My blog is dedicated to the exploration of industrial hemp in America including the rich history of all forms of cannabis, the evolving law and politics of hemp and marijuana, the many products made from cannabis and the capacity, real or imagined, of hemp to re-industrialize rural America and revitalize the American family farm.
Assoc. Prof. Henryk Burczyk (left) and Jakub Frankowski of IWNiRZ led the team that developed the Henola cultivar.
Researchers at Poland’s Institute of Natural Fibres and Medicinal Plants (IWNiRZ) say they have developed a new hemp variety that produces four times more seed yield for edible oil than typical hemp plants. The monoecious strain, named Henola, was recently approved for Poland’s National List of Cultivars by the Research Center for Cultivar Testing after a two-year review.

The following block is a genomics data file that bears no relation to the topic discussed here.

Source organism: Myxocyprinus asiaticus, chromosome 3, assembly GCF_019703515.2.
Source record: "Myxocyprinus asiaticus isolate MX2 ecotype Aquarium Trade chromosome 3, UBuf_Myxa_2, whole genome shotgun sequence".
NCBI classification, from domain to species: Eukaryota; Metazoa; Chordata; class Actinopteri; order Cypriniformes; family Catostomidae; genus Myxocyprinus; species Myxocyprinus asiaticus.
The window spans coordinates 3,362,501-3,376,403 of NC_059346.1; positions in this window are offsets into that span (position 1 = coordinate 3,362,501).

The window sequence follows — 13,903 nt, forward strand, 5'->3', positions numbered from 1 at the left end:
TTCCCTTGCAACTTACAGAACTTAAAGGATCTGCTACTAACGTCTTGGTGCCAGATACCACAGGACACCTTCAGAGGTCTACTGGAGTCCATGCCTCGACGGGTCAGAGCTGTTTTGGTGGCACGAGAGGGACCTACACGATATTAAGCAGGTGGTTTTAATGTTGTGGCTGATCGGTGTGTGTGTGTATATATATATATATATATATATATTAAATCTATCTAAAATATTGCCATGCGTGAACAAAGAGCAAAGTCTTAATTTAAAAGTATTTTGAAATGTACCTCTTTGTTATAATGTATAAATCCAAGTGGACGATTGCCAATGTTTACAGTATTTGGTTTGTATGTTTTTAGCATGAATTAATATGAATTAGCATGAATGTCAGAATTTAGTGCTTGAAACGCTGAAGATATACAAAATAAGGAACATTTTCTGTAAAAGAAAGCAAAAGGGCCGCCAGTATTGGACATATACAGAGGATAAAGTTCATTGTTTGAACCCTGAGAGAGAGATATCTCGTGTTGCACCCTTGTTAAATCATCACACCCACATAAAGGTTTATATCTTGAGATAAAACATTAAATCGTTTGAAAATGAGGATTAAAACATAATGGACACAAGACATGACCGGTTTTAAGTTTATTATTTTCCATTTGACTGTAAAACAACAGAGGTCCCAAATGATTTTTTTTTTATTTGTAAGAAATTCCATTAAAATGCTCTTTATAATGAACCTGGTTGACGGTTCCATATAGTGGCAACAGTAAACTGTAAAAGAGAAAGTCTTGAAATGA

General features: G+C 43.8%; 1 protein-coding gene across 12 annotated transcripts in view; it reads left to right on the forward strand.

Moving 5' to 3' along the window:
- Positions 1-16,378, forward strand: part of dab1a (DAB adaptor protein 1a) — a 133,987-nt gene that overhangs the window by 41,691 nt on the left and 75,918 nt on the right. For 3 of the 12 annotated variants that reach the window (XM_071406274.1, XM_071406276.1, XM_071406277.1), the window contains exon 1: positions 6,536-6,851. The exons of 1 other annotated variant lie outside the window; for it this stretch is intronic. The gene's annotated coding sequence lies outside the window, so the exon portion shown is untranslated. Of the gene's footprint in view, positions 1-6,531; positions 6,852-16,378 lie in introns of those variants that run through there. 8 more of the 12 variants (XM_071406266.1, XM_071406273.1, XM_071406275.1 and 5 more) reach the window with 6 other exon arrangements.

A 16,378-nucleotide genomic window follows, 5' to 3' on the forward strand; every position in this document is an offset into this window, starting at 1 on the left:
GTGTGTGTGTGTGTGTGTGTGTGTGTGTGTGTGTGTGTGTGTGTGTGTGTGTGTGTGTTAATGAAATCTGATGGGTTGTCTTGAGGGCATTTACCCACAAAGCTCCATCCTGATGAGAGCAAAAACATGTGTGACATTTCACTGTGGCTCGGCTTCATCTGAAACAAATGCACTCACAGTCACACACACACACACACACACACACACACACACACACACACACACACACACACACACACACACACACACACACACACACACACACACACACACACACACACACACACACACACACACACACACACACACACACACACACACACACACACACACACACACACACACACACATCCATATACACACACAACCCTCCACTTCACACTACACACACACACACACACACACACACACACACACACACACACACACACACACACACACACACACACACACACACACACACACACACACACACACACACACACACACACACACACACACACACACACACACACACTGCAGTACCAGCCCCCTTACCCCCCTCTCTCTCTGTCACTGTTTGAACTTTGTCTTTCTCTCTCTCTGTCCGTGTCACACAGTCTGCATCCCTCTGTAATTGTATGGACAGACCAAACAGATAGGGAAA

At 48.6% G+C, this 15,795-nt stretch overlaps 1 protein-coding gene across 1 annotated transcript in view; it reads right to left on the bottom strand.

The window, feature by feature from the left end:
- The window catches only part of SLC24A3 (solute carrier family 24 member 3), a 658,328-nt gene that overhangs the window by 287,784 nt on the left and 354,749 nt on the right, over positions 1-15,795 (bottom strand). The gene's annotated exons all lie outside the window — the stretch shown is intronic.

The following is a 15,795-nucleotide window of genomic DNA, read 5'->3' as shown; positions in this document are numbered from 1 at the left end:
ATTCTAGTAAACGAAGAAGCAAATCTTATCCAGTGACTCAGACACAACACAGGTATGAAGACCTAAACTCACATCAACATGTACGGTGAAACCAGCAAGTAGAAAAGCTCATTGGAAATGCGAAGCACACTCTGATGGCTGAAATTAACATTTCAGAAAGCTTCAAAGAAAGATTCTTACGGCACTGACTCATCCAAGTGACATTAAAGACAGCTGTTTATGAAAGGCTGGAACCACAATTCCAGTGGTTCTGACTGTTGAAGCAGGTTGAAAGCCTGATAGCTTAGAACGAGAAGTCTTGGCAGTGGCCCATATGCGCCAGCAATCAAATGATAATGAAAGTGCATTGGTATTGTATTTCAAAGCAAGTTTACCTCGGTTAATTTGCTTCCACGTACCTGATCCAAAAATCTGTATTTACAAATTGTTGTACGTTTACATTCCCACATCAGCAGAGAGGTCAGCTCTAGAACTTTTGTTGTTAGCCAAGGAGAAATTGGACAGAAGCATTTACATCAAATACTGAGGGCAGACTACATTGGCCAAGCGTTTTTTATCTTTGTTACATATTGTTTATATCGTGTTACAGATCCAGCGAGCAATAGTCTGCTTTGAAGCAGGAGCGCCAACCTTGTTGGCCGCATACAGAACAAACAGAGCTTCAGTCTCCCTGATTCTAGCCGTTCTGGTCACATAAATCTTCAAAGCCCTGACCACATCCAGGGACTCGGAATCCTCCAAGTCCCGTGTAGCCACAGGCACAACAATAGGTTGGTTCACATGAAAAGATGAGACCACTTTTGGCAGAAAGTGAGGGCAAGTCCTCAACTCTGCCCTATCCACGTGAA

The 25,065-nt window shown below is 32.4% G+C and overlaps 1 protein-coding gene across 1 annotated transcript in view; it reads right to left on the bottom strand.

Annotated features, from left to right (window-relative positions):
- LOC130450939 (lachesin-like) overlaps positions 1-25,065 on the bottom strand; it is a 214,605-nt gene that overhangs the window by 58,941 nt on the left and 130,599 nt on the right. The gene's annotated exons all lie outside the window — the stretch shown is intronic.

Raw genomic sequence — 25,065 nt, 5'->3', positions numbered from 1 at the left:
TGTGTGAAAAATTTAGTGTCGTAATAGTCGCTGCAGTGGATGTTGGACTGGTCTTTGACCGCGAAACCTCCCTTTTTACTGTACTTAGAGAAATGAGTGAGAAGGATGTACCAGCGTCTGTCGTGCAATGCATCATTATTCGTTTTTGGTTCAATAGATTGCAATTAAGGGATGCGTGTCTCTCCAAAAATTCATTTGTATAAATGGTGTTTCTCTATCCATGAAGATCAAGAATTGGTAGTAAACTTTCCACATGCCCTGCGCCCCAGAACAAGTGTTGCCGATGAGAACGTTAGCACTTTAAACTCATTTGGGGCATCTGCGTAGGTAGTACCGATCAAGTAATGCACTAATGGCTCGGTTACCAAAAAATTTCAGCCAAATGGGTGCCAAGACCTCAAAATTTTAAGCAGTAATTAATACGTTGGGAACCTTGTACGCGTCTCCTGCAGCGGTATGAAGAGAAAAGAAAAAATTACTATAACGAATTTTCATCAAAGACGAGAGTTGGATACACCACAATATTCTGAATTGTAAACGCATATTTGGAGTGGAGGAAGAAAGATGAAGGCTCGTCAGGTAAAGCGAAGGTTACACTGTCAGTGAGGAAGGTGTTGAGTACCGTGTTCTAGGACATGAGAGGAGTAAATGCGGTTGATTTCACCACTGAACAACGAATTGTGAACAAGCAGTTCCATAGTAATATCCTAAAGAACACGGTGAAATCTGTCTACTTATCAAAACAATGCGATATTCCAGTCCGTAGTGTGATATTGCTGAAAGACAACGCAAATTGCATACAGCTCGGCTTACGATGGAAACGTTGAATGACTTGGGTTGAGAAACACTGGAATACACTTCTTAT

Henola offers the shortest vegetation period among other Polish hemp varieties, according to IWNiRZ. The Institute made a limited amount of seed available earlier this year and said it will multiply output for the 2018 growing season. Certification followed seven years of research and development of the new cultivar under the direction of Assoc. Prof. Henryk Burczyk. Prof. Burczyk was assisted by Jakub Frankowski, M.Sc. Eng., Bożena Michalak, and Grzegorz Oleszak of the Institute’s experimental station in Pętkowo.
Henola, bred by choosing lower and lower hybrids which gave more and more seeds over the years of research, is not genetically modified nor was it created via biotechnology methods, the scientists said. The plants give up flower clusters containing 0.013% THC, and 0.07% CBD, according to the Institute.
The research aimed at maximizing seed yield was carried out via planting of four 20 sq. m. test plots over the first three years. The second round of research is on 40 sq. m. test plots, and is ongoing.